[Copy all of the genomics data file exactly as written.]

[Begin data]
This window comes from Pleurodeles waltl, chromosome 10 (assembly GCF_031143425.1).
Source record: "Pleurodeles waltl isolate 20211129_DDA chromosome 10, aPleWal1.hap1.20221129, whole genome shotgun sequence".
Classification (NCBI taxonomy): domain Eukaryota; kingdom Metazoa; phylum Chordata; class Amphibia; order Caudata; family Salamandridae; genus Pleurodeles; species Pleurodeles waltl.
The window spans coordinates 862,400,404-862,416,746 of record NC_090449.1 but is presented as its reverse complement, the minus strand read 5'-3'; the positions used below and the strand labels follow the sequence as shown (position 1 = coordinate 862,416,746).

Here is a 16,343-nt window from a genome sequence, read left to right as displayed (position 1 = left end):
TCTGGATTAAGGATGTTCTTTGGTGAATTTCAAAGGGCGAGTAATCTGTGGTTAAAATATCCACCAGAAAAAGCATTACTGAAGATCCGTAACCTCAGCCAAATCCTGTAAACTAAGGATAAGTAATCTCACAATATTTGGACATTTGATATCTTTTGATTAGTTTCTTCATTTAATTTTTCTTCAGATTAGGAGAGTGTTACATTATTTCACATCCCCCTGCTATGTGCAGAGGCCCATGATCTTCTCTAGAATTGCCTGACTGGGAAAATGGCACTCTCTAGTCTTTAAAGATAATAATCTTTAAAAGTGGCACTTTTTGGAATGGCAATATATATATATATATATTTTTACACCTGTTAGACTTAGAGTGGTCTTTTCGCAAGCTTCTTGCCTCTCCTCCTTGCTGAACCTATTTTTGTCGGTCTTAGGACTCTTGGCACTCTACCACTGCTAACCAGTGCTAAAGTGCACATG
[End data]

This window comes from Pleurodeles waltl, chromosome 10 (assembly GCF_031143425.1).
Source record: "Pleurodeles waltl isolate 20211129_DDA chromosome 10, aPleWal1.hap1.20221129, whole genome shotgun sequence".
Classification (NCBI taxonomy): domain Eukaryota; kingdom Metazoa; phylum Chordata; class Amphibia; order Caudata; family Salamandridae; genus Pleurodeles; species Pleurodeles waltl.
The window spans coordinates 862,400,404-862,416,746 of record NC_090449.1 but is presented as its reverse complement, the minus strand read 5'-3'; the positions used below and the strand labels follow the sequence as shown (position 1 = coordinate 862,416,746).

Here is a 16,343-nt window from a genome sequence, read left to right as displayed (position 1 = left end):
TCTGGATTAAGGATGTTCTTTGGTGAATTTCAAAGGGCGAGTAATCTGTGGTTAAAATATCCACCAGAAAAAGCATTACTGAAGATCCGTAACCTCAGCCAAATCCTGTAAACTAAGGATAAGTAATCTCACAATATTTGGACATTTGATATCTTTTGATTAGTTTCTTCATTTAATTTTTCTTCAGATTAGGAGAGTGTTACATTATTTCACATCCCCCTGCTATGTGCAGAGGCCCATGATCTTCTCTAGAATTGCCTGACTGGGAAAATGGCACTCTCTAGTCTTTAAAGATAATAATCTTTAAAAGTGGCACTTTTTGGAATGGCAATATATATATATATATATTTTTACACCTGTTAGACTTAGAGTGGTCTTTTCGCAAGCTTCTTGCCTCTCCTCCTTGCTGAACCTATTTTTGTCGGTCTTAGGACTCTTGGCACTCTACCACTGCTAACCAGTGCTAAAGTGCACATG